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Microsoft Security: "Give with Care" and safely


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#1 harrywaldron

harrywaldron

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Posted 31 January 2005 - 09:21 AM

This is EXCELLENT advice on how to donate to relief and charity organizations online.

Microsoft Security: "Give with Care" and safely
http://www.microsoft.com/athome/security/e.../donations.mspx

QUOTE: In times of crisis, people increasingly use the Internet to contribute money quickly to aid organizations such as Red Cross/Red Crescent, Mercy Corps, UNICEF, and many others that provide relief to victims worldwide.

Unfortunately, while it has made donating easier, the Web has also led to an increase in online donation scams that play on our conscience. In our effort to lend aid quickly, many of us set aside our cynicism and become more susceptible to these false solicitations. In addition to conning givers out of their money, donation fraud also takes its toll on legitimate groups, denying them funds for relief efforts and cheating real disaster victims.

TIPS ON HOW TO AVOID ONLINE SCAMS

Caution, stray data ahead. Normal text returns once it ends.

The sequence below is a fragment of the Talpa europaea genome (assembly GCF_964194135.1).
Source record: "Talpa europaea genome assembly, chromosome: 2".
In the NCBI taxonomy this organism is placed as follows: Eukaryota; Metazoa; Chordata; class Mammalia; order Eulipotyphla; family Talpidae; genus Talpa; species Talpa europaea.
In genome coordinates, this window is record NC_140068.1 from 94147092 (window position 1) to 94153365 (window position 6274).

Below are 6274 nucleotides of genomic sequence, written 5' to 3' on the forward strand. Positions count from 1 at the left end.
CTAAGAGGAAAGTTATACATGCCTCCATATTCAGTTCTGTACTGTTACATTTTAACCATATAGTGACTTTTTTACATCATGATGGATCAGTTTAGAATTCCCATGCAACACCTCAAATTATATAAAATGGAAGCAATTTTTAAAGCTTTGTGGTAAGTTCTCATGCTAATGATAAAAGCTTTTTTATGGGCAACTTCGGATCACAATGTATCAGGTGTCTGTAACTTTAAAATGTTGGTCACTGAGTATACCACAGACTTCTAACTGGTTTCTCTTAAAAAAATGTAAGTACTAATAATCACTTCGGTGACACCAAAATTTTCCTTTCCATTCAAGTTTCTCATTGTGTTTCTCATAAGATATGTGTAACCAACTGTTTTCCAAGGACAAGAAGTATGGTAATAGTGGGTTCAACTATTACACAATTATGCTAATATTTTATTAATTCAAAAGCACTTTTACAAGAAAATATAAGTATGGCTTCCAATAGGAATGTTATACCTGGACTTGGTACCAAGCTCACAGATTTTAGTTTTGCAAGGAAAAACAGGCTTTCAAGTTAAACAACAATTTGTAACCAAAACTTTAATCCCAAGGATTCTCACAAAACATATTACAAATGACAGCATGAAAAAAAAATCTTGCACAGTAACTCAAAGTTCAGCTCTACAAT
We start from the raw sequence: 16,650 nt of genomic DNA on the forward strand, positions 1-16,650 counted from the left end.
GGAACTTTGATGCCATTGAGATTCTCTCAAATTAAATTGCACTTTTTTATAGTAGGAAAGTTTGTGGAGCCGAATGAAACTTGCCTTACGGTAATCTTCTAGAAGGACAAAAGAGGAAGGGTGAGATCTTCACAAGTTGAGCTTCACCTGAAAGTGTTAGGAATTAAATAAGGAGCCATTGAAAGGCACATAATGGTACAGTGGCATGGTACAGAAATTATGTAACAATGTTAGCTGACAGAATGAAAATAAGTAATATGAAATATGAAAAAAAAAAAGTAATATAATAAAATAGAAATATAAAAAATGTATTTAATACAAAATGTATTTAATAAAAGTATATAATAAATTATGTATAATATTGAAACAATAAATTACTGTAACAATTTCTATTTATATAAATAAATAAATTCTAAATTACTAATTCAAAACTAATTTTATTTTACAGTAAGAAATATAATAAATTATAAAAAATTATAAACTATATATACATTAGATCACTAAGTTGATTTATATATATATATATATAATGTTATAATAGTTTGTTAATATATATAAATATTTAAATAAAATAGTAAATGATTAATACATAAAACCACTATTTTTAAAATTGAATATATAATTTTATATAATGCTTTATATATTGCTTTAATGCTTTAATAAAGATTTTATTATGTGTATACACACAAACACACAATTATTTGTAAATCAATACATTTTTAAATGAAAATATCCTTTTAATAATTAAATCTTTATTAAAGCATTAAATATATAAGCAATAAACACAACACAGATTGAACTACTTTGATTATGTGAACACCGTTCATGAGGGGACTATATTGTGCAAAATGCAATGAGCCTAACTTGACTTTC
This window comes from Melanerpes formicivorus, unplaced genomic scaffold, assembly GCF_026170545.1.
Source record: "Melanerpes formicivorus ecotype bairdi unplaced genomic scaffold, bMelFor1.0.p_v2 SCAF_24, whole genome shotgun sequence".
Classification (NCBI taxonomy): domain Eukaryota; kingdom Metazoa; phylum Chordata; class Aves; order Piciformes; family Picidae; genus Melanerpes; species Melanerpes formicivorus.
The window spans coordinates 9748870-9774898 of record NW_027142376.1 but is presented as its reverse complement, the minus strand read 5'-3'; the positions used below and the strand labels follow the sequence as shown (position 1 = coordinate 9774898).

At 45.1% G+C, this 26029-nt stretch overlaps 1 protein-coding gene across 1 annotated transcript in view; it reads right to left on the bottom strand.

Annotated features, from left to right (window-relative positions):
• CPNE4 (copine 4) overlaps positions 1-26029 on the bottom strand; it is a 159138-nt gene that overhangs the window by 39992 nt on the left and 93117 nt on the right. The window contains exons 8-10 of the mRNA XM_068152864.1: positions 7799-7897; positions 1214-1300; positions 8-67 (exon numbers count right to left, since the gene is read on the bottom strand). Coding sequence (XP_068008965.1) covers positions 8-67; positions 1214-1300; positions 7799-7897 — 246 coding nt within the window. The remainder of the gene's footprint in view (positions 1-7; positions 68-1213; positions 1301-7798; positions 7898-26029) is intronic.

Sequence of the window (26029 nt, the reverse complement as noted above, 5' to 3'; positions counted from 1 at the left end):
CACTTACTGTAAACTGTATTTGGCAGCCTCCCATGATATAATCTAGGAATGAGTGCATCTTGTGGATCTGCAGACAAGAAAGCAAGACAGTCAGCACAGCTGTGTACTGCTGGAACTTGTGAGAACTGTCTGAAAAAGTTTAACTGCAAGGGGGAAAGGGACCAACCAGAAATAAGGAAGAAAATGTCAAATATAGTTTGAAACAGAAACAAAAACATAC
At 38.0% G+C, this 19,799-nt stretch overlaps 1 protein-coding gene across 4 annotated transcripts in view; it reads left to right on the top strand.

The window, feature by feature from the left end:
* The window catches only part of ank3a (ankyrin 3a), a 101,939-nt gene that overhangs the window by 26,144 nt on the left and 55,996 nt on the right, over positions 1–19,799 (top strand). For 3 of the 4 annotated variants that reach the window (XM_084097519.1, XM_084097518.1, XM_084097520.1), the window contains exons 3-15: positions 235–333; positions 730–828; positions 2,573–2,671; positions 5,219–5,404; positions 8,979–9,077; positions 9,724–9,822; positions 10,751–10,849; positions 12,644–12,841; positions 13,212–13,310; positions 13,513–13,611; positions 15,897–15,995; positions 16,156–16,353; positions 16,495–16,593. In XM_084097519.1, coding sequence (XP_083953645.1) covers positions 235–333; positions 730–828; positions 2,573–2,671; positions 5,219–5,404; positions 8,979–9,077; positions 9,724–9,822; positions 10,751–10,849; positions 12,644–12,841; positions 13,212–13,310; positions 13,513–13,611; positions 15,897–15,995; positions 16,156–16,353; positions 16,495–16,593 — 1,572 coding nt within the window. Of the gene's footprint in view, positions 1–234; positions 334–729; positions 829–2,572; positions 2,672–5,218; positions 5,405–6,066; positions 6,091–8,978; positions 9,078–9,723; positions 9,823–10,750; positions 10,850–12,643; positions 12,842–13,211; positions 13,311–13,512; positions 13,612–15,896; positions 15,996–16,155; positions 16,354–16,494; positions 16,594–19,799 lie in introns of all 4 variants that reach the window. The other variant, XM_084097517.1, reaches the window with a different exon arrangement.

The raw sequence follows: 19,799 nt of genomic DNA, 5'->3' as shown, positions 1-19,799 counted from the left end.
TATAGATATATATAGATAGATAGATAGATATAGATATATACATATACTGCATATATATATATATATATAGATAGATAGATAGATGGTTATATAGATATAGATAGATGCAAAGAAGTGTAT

Improve your computer's security and use current technology to help block spam.

Be on guard if you receive an unsolicited e-mail from a charitable organization asking for money. Don't be too quick to click any links or enter any personal information.

• Instead of responding to solicitations, proactively contact well-known and established charity agencies that you or people you trust have used before.

• If you do receive an e-mail request from a charity you'd like to support, go to their Web site or call them personally for verification and to find out how to contribute.

• While online, manually type in the aid organization's address into your Internet browser.

Double-check the spelling of the organization's Web site, and get in the habit of always looking at the actual Internet address, for example, "http://www.redcross.org before you continue browsing a Web site. Spoofed Web sites often use deliberate, easily overlooked misspellings to deceive users.

Be wary of e-mails from strangers or unknown sources, especially those claiming to have attached photos of disaster victims or areas—these attachments could be infected with computer viruses or worse.

• If you provide your credit card number or personal information to a charity-related Web site, make sure current encryption technology is used and that there is a written policy about protecting personal information.

Keep up to date on the latest online scams through trusted technology news providers, government agencies, and other professional sources.

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